Nonstick pans are sticky subject
I am retiring my nonstick pan and wonder if I want another of the same type or the new ceramic non-stick! Can you please explain the difference?
Great question, and one I get asked often. Many are opting to do away with the older nonstick pans because they are made with perfluorooctanoic acid, known as PFOA's, and polytetrafluoroethylene, known as PTFE's, potentially toxic chemicals used in the coating. The problem with the PFOA's and PTFE's is when the pan is used with high temperatures, it emits fumes toxic enough to poison birds. In fact, the studies I did on the toxicity of PFOA's began when someone contacted me with health issues, and in the course of our conversation, mentioned that the family finch had died. After questioning the details about the bird's death, like where was the cage, and they mentioned it was near the kitchen, it was worrisome. I contacted a veterinarian, and asked if this was something their practice had ever heard of. When I was told yes, I became concerned on the safety and dangers of heating food in PFOA's. According to Dr. Andrew Weil, it is not clear at what temperature the toxic fumes occur, but the manufacturer, has long acknowledged that heating nonstick cookware to temperatures as low as 464 degrees Fahrenheit is harmful to birds. While there is still controversy over the dangers of heating foods in pans that contain PFOA's and PTFE's, all ceramic cookware is chemical free. According to the American Cancer Society, ACS, studies have suggested an increased risk of cancer in people living or working in chemical plants exposed to PFOA's. ACS studies suggested an increased risk of testicular cancer, kidney cancer and thyroid cancer. Other studies have suggested possible links to other cancers, including prostate, bladder and ovarian cancer although more research is needed to clarify these findings according to the ACS. In a study conducted by the Centers for Disease Control and Prevention, CDC, PFOA was detected in close to 98 percent of the population. Ceramic cookware, on the other hand, contains no metals, lead or cadmium. In the USA, ALL ceramic products have to pass the strict California Prop 65 before the product can be sold in the United States of America. When selecting ceramic cookware, I would recommend a stainless steel base rather than aluminum or anodized.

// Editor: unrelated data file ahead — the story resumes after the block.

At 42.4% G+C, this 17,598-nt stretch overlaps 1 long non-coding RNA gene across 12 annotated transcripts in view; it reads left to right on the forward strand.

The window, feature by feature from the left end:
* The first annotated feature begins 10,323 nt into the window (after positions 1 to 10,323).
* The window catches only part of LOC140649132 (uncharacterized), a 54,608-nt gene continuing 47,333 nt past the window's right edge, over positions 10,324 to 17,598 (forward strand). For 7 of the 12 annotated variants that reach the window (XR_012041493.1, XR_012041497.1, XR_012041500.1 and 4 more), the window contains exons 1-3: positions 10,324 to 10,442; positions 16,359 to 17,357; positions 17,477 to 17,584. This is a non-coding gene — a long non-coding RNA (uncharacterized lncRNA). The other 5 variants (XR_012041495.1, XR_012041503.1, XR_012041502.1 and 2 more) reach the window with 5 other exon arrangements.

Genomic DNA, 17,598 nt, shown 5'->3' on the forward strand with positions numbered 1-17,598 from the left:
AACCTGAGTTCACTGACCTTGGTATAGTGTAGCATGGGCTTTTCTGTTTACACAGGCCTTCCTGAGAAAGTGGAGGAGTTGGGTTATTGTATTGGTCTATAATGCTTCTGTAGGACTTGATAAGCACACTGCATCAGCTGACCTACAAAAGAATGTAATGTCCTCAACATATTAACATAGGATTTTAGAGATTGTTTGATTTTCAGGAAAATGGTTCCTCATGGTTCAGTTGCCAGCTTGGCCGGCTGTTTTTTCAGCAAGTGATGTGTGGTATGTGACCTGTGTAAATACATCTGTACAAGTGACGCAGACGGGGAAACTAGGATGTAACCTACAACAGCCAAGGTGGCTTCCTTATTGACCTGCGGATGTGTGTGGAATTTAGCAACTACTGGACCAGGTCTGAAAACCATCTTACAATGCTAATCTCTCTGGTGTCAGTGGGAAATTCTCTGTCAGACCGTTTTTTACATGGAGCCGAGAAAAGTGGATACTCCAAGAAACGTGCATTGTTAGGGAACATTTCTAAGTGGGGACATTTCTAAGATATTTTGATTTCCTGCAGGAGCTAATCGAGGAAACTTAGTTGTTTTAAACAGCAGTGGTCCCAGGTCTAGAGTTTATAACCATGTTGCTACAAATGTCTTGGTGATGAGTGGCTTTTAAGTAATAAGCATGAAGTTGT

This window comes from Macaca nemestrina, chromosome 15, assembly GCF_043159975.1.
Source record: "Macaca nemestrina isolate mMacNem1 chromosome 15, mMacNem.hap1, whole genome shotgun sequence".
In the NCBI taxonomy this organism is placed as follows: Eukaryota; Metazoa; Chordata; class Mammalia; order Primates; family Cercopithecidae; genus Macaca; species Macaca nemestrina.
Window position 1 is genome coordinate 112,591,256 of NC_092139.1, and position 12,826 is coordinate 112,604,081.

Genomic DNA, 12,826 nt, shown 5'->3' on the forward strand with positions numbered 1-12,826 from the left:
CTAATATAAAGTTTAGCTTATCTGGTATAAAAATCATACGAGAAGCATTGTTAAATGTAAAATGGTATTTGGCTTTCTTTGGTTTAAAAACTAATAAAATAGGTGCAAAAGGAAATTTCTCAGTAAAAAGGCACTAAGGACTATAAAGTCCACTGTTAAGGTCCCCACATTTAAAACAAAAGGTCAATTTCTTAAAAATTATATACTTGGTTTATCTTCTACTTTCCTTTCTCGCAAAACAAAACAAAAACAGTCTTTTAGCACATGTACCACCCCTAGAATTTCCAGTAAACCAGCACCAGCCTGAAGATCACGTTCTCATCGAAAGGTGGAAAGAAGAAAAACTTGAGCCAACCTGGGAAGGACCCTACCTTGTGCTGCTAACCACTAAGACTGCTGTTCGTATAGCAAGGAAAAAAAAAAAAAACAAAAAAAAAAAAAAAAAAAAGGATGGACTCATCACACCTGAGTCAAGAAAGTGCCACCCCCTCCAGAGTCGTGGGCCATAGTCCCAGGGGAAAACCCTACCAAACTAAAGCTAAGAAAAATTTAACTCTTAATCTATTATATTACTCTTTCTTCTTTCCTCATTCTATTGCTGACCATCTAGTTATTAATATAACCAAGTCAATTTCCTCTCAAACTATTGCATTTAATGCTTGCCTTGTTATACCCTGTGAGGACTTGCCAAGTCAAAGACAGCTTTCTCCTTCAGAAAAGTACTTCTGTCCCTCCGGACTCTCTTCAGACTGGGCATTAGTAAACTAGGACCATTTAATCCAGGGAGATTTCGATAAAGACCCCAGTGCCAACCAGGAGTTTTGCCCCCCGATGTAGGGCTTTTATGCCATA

Thought for the week: What you tell yourself everyday will either lift you up or tear you down!
Phylis B. Canion is a doctor of naturopathic medicine and is a certified nutritional consultant; email her at email@example.com. This column is for nutritional information only and is not intended to treat, diagnose or cure.